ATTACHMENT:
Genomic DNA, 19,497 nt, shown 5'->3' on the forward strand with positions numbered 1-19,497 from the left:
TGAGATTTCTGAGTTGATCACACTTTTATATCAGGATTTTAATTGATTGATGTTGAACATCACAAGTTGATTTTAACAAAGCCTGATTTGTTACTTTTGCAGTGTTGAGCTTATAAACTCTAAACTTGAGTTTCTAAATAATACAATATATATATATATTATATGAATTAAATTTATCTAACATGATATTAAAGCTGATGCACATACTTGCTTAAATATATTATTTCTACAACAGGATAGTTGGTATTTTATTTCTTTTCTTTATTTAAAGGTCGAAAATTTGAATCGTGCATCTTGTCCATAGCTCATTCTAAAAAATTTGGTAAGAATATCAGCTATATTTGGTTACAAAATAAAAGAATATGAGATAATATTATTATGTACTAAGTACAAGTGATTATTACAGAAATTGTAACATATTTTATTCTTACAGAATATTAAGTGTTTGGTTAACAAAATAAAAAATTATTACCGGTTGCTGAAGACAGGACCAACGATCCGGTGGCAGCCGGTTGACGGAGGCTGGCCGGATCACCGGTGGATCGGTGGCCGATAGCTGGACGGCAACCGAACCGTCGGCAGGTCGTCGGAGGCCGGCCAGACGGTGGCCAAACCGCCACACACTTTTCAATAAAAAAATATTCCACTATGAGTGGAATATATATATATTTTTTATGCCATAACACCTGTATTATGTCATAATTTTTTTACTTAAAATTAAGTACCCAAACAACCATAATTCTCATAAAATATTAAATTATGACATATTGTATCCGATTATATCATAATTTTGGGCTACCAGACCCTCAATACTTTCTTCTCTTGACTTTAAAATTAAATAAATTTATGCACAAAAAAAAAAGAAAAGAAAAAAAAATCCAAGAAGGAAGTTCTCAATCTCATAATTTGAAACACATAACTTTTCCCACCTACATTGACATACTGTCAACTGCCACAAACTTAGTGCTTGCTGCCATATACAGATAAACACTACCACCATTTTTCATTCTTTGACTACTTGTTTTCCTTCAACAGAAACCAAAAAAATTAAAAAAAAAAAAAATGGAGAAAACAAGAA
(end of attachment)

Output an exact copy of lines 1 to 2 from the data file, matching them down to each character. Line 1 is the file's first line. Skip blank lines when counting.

Genomic DNA, 19,497 nt, shown 5'->3' on the forward strand with positions numbered 1-19,497 from the left:
TGAGATTTCTGAGTTGATCACACTTTTATATCAGGATTTTAATTGATTGATGTTGAACATCACAAGTTGATTTTAACAAAGCCTGATTTGTTACTTTTGCAGTGTTGAGCTTATAAACTCTAAACTTGAGTTTCTAAATAATACAATATATATATATATTATATGAATTAAATTTATCTAACATGATATTAAAGCTGATGCACATACTTGCTTAAATATATTATTTCTACAACAGGATAGTTGGTATTTTATTTCTTTTCTTTATTTAAAGGTCGAAAATTTGAATCGTGCATCTTGTCCATAGCTCATTCTAAAAAATTTGGTAAGAATATCAGCTATATTTGGTTACAAAATAAAAGAATATGAGATAATATTATTATGTACTAAGTACAAGTGATTATTACAGAAATTGTAACATATTTTATTCTTACAGAATATTAAGTGTTTGGTTAACAAAATAAAAAATTATTACCGGTTGCTGAAGACAGGACCAACGATCCGGTGGCAGCCGGTTGACGGAGGCTGGCCGGATCACCGGTGGATCGGTGGCCGATAGCTGGACGGCAACCGAACCGTCGGCAGGTCGTCGGAGGCCGGCCAGACGGTGGCCAAACCGCCACACACTTTTCAATAAAAAAATATTCCACTATGAGTGGAATATATATATATTTTTTATGCCATAACACCTGTATTATGTCATAATTTTTTTACTTAAAATTAAGTACCCAAACAACCATAATTCTCATAAAATATTAAATTATGACATATTGTATCCGATTATATCATAATTTTGGGCTACCAGACCCTCAATACTTTCTTCTCTTGACTTTAAAATTAAATAAATTTATGCACAAAAAAAAAAGAAAAGAAAAAAAAATCCAAGAAGGAAGTTCTCAATCTCATAATTTGAAACACATAACTTTTCCCACCTACATTGACATACTGTCAACTGCCACAAACTTAGTGCTTGCTGCCATATACAGATAAACACTACCACCATTTTTCATTCTTTGACTACTTGTTTTCCTTCAACAGAAACCAAAAAAATTAAAAAAAAAAAAAATGGAGAAAACAAGAA